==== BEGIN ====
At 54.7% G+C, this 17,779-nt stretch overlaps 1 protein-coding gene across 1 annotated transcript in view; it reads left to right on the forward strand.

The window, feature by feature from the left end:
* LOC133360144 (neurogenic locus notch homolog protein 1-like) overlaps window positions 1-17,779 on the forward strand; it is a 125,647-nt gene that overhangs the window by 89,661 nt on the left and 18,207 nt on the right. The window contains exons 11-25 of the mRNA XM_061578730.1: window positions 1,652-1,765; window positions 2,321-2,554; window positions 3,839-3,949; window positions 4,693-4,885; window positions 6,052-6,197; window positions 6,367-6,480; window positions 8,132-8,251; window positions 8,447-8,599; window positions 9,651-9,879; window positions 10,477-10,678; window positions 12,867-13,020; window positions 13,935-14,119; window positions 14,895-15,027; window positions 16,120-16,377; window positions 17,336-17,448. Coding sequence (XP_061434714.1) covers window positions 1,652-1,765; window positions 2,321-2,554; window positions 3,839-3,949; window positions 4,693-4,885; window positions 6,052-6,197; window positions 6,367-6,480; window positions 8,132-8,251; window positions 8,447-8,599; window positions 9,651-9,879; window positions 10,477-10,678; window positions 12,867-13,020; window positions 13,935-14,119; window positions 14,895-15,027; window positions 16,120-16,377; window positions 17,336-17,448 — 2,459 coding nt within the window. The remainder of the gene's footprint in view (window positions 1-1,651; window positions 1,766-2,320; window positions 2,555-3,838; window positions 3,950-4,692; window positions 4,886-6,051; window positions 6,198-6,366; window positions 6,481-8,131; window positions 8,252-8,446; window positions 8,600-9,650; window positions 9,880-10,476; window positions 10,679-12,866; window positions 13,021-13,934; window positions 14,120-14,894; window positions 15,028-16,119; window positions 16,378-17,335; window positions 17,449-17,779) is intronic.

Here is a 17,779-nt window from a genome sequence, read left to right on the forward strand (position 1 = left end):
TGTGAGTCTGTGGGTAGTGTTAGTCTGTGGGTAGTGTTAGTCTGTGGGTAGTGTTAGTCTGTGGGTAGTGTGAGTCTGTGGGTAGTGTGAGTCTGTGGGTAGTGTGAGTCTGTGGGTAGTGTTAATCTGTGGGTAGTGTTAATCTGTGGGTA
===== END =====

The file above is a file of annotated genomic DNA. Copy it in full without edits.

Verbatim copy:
At 54.7% G+C, this 17,779-nt stretch overlaps 1 protein-coding gene across 1 annotated transcript in view; it reads left to right on the forward strand.

The window, feature by feature from the left end:
* LOC133360144 (neurogenic locus notch homolog protein 1-like) overlaps window positions 1-17,779 on the forward strand; it is a 125,647-nt gene that overhangs the window by 89,661 nt on the left and 18,207 nt on the right. The window contains exons 11-25 of the mRNA XM_061578730.1: window positions 1,652-1,765; window positions 2,321-2,554; window positions 3,839-3,949; window positions 4,693-4,885; window positions 6,052-6,197; window positions 6,367-6,480; window positions 8,132-8,251; window positions 8,447-8,599; window positions 9,651-9,879; window positions 10,477-10,678; window positions 12,867-13,020; window positions 13,935-14,119; window positions 14,895-15,027; window positions 16,120-16,377; window positions 17,336-17,448. Coding sequence (XP_061434714.1) covers window positions 1,652-1,765; window positions 2,321-2,554; window positions 3,839-3,949; window positions 4,693-4,885; window positions 6,052-6,197; window positions 6,367-6,480; window positions 8,132-8,251; window positions 8,447-8,599; window positions 9,651-9,879; window positions 10,477-10,678; window positions 12,867-13,020; window positions 13,935-14,119; window positions 14,895-15,027; window positions 16,120-16,377; window positions 17,336-17,448 — 2,459 coding nt within the window. The remainder of the gene's footprint in view (window positions 1-1,651; window positions 1,766-2,320; window positions 2,555-3,838; window positions 3,950-4,692; window positions 4,886-6,051; window positions 6,198-6,366; window positions 6,481-8,131; window positions 8,252-8,446; window positions 8,600-9,650; window positions 9,880-10,476; window positions 10,679-12,866; window positions 13,021-13,934; window positions 14,120-14,894; window positions 15,028-16,119; window positions 16,378-17,335; window positions 17,449-17,779) is intronic.

Here is a 17,779-nt window from a genome sequence, read left to right on the forward strand (position 1 = left end):
TGTGAGTCTGTGGGTAGTGTTAGTCTGTGGGTAGTGTTAGTCTGTGGGTAGTGTTAGTCTGTGGGTAGTGTGAGTCTGTGGGTAGTGTGAGTCTGTGGGTAGTGTGAGTCTGTGGGTAGTGTTAATCTGTGGGTAGTGTTAATCTGTGGGTA